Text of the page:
When the first case at work was reported, I had been experiencing headaches for a while, a little cough and the back of my throat felt sore. I had already been on antibiotics during the previous few weeks. But my GP had said that I did not need to test for Covid-19 because, on examining me, and knowing my body very well since he first attended to me in 2009, he knew that I had inflammation of some sort but no fever or any other symptoms warranting a test.

Now, however, armed with the knowledge that a work colleague was Covid-19 positive, you suddenly wonder whether your doctor got it wrong. After all, even excellent and experienced doctors can get it wrong. Now I convinced myself that every symptom I was experiencing was caused by Covid-19. Besides, Sandton has been a breeding ground for this menace, and I have been in the work building throughout this period, plus going to the malls to buy groceries, so why not me? 

Besides — and this speaks to why we cannot only write about the pandemic in clinical and numerical terms — I felt like I am the kind of person who simply is always unlucky. I just “knew” that I would get it, and if my result was to be negative, I told myself, it will only be because I probably already had it a few months ago, but the symptoms were mild and my body strong enough to deal with them without needing to be admitted to hospital. Not least considering that you can find almost every medication and supplement in my house that your heart desires.

So if a symptom like a menacing cough is to be dealt with, the syrup is in the cupboard. If Imodium is needed for a runny tummy, Eusebius can sort you out. Struggling to sleep? I’ll give you something to make you relax and say, as a friend puts it, “the world comes slooooowly at me!”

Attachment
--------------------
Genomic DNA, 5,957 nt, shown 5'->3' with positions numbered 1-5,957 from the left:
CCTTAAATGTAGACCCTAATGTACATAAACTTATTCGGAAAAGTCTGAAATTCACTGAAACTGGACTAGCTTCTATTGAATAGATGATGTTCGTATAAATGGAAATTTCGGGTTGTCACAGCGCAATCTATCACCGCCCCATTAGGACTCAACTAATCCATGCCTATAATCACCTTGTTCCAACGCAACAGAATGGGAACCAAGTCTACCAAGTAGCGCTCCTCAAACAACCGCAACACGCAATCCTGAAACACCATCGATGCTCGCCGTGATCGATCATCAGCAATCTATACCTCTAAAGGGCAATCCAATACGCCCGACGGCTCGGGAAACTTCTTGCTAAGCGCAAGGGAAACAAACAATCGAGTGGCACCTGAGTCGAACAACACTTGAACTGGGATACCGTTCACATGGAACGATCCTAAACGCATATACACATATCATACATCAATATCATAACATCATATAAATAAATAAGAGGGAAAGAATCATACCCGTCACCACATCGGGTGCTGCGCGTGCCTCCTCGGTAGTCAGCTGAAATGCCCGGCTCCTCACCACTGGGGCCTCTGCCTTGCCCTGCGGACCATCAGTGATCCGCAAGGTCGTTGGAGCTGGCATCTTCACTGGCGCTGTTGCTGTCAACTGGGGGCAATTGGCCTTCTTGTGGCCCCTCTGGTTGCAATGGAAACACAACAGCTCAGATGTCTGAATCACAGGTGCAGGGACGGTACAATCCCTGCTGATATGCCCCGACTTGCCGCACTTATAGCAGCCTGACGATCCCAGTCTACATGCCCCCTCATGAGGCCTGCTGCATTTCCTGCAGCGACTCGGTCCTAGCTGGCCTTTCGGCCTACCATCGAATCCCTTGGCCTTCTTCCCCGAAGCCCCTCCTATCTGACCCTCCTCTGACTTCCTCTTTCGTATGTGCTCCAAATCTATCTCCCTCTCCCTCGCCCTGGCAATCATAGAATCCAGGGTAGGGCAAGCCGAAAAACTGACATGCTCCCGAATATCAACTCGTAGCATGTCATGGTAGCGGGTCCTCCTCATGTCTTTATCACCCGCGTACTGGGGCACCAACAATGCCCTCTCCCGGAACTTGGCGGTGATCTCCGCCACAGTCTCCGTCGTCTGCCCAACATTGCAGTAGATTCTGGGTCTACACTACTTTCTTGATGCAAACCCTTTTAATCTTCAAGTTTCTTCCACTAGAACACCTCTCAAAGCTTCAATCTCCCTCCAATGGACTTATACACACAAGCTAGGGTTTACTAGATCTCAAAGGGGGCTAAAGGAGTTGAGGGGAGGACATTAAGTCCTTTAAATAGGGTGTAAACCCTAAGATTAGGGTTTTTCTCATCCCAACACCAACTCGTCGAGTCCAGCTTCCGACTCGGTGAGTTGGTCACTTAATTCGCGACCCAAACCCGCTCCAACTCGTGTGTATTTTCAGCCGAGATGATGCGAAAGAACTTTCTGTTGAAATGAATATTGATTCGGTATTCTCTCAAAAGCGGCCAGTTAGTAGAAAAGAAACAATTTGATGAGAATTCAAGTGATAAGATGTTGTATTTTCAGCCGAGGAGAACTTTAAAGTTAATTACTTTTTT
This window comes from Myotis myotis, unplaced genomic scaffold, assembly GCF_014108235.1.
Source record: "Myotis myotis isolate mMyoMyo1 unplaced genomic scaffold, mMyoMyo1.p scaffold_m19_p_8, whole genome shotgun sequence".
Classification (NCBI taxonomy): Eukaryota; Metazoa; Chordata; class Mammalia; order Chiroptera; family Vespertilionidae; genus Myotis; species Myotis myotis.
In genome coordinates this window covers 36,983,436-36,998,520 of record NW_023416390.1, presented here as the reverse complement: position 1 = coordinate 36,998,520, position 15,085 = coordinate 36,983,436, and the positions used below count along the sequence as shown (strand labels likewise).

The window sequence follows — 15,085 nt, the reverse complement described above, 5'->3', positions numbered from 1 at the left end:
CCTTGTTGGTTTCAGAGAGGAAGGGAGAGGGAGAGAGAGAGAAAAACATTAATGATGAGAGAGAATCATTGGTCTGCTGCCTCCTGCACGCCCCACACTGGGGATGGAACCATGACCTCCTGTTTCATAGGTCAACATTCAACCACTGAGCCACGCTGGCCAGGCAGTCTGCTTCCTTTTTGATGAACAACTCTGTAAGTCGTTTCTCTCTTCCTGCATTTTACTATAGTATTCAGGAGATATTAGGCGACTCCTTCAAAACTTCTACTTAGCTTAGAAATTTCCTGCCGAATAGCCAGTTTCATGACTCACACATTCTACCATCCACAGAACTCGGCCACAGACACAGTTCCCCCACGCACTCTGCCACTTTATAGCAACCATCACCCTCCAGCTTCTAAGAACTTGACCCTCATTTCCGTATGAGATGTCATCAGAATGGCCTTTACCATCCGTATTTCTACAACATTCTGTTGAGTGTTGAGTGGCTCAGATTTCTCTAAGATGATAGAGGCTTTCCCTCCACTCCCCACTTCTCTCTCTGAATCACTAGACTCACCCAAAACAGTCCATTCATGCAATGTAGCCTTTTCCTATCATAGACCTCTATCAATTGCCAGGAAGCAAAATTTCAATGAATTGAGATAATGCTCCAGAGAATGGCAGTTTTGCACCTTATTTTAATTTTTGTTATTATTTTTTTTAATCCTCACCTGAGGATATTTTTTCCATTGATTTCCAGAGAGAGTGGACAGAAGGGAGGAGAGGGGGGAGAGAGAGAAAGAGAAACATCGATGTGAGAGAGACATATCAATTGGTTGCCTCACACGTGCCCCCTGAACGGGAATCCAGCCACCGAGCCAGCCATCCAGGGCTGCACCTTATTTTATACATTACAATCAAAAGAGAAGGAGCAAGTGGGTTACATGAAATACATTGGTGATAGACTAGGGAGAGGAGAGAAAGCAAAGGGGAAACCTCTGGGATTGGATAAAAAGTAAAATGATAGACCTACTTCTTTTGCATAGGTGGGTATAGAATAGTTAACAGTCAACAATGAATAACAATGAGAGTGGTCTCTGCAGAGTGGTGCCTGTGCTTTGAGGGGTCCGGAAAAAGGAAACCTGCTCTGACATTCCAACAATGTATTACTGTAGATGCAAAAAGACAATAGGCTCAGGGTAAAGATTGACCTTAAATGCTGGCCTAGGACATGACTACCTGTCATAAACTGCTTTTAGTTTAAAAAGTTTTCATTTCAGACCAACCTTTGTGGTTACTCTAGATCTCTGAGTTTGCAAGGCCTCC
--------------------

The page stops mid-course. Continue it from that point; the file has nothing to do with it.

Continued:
So I probably would, once those antibody tests are available, be shown to have had it. Or so I convinced myself. Because none of the data I report on my radio show or science articles I read, or the scientists and public health experts I interview or watch and listen to as a viewer or listener, makes me immune, as a human, to the existential vagaries of life as we know it.

After a specimen, or whatever they call it, was violently taken from deep up my poor nostril, I momentarily felt virtuous for my good health-seeking behaviour. I am a bad hypochondriac. I fear disease but, despite my means and access to good doctors and specialists, I also do not want to know the facts. This too is an existential reality that top-line data do not reveal. Only stories reveal our human struggle. But once my Covid-19 test had been administered, I felt proud for going through with it. Of course, the wait then begins.

I was reminded of waiting for results from HIV tests. Having some comorbidities, like millions of South Africans, I feared a positive result because my body can do without extra challenges. The first time I tested for HIV, I found the waiting for the result to be frightening. I had a similar dread about Covid-19 and could not sleep that night. 

When, early in the morning, my doctor messaged me with a copy of the result, I breathed a little easier. But not for long, because my overactive imagination then wondered whether I might be a false negative or even whether I had been infected after the test was taken. As I type this sentence right now, my throat is scratchy, and my neck muscles are sore. Is it time for another test?

This pandemic will test our sanity. To maintain mental well-being we must allow ourselves to speak into our fears. It is okay to not be okay.

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Eusebius Mckaiser
Eusebius McKaiser
Eusebius McKaiser is a political and social analyst at the Wits Centre for Ethics. He is also a popular radio talk show host, a top international debate coach, a master of ceremonies and a public speaker of note. He loves nothing more than a good argument, having been both former National South African Debate Champion and the 2011 World Masters Debate Champion. His analytic articles and columns have been widely published in South African newspapers and the New York Times. McKaiser has studied law and philosophy. He taught philosophy in South Africa and England.